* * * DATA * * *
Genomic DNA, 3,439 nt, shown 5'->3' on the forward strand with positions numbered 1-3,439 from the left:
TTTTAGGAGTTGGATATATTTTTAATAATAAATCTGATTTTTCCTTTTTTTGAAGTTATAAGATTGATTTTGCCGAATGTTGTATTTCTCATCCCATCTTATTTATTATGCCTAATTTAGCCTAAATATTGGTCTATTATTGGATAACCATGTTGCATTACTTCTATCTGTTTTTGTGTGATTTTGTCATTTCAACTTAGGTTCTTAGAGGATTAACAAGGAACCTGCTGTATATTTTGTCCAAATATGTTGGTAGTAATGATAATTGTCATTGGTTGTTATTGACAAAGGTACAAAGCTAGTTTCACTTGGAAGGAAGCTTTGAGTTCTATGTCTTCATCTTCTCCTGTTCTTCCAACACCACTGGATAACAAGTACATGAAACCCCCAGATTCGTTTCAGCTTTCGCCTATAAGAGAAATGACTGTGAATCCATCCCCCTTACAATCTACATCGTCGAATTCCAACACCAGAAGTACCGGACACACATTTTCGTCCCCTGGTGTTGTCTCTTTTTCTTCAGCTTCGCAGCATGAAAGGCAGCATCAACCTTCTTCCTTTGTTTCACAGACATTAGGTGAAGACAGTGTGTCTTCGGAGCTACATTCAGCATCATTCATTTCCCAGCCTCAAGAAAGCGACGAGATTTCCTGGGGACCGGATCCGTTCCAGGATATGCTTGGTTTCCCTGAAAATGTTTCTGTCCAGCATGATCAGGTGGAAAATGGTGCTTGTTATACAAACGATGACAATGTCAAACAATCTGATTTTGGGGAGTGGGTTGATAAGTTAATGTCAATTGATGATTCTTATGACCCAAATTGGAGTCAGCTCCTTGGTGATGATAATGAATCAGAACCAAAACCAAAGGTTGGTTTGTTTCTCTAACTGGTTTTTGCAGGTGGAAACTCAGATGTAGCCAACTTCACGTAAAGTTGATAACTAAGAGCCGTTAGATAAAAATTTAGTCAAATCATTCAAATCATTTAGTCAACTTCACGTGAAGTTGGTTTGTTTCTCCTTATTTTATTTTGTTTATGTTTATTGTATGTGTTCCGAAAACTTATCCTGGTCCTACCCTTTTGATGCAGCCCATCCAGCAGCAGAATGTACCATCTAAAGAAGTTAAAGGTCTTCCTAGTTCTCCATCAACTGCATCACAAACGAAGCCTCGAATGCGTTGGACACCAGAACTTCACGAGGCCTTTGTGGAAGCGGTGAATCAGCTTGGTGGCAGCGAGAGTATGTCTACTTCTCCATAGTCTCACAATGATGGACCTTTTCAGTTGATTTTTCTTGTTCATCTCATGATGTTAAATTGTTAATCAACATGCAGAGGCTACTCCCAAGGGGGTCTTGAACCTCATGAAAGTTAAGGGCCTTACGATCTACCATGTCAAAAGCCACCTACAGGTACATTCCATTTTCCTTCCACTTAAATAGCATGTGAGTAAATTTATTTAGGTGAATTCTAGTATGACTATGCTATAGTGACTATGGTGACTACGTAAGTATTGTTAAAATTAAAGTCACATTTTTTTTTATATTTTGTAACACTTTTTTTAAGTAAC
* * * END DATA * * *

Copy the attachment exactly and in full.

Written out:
Genomic DNA, 3,439 nt, shown 5'->3' on the forward strand with positions numbered 1-3,439 from the left:
TTTTAGGAGTTGGATATATTTTTAATAATAAATCTGATTTTTCCTTTTTTTGAAGTTATAAGATTGATTTTGCCGAATGTTGTATTTCTCATCCCATCTTATTTATTATGCCTAATTTAGCCTAAATATTGGTCTATTATTGGATAACCATGTTGCATTACTTCTATCTGTTTTTGTGTGATTTTGTCATTTCAACTTAGGTTCTTAGAGGATTAACAAGGAACCTGCTGTATATTTTGTCCAAATATGTTGGTAGTAATGATAATTGTCATTGGTTGTTATTGACAAAGGTACAAAGCTAGTTTCACTTGGAAGGAAGCTTTGAGTTCTATGTCTTCATCTTCTCCTGTTCTTCCAACACCACTGGATAACAAGTACATGAAACCCCCAGATTCGTTTCAGCTTTCGCCTATAAGAGAAATGACTGTGAATCCATCCCCCTTACAATCTACATCGTCGAATTCCAACACCAGAAGTACCGGACACACATTTTCGTCCCCTGGTGTTGTCTCTTTTTCTTCAGCTTCGCAGCATGAAAGGCAGCATCAACCTTCTTCCTTTGTTTCACAGACATTAGGTGAAGACAGTGTGTCTTCGGAGCTACATTCAGCATCATTCATTTCCCAGCCTCAAGAAAGCGACGAGATTTCCTGGGGACCGGATCCGTTCCAGGATATGCTTGGTTTCCCTGAAAATGTTTCTGTCCAGCATGATCAGGTGGAAAATGGTGCTTGTTATACAAACGATGACAATGTCAAACAATCTGATTTTGGGGAGTGGGTTGATAAGTTAATGTCAATTGATGATTCTTATGACCCAAATTGGAGTCAGCTCCTTGGTGATGATAATGAATCAGAACCAAAACCAAAGGTTGGTTTGTTTCTCTAACTGGTTTTTGCAGGTGGAAACTCAGATGTAGCCAACTTCACGTAAAGTTGATAACTAAGAGCCGTTAGATAAAAATTTAGTCAAATCATTCAAATCATTTAGTCAACTTCACGTGAAGTTGGTTTGTTTCTCCTTATTTTATTTTGTTTATGTTTATTGTATGTGTTCCGAAAACTTATCCTGGTCCTACCCTTTTGATGCAGCCCATCCAGCAGCAGAATGTACCATCTAAAGAAGTTAAAGGTCTTCCTAGTTCTCCATCAACTGCATCACAAACGAAGCCTCGAATGCGTTGGACACCAGAACTTCACGAGGCCTTTGTGGAAGCGGTGAATCAGCTTGGTGGCAGCGAGAGTATGTCTACTTCTCCATAGTCTCACAATGATGGACCTTTTCAGTTGATTTTTCTTGTTCATCTCATGATGTTAAATTGTTAATCAACATGCAGAGGCTACTCCCAAGGGGGTCTTGAACCTCATGAAAGTTAAGGGCCTTACGATCTACCATGTCAAAAGCCACCTACAGGTACATTCCATTTTCCTTCCACTTAAATAGCATGTGAGTAAATTTATTTAGGTGAATTCTAGTATGACTATGCTATAGTGACTATGGTGACTACGTAAGTATTGTTAAAATTAAAGTCACATTTTTTTTTATATTTTGTAACACTTTTTTTAAGTAAC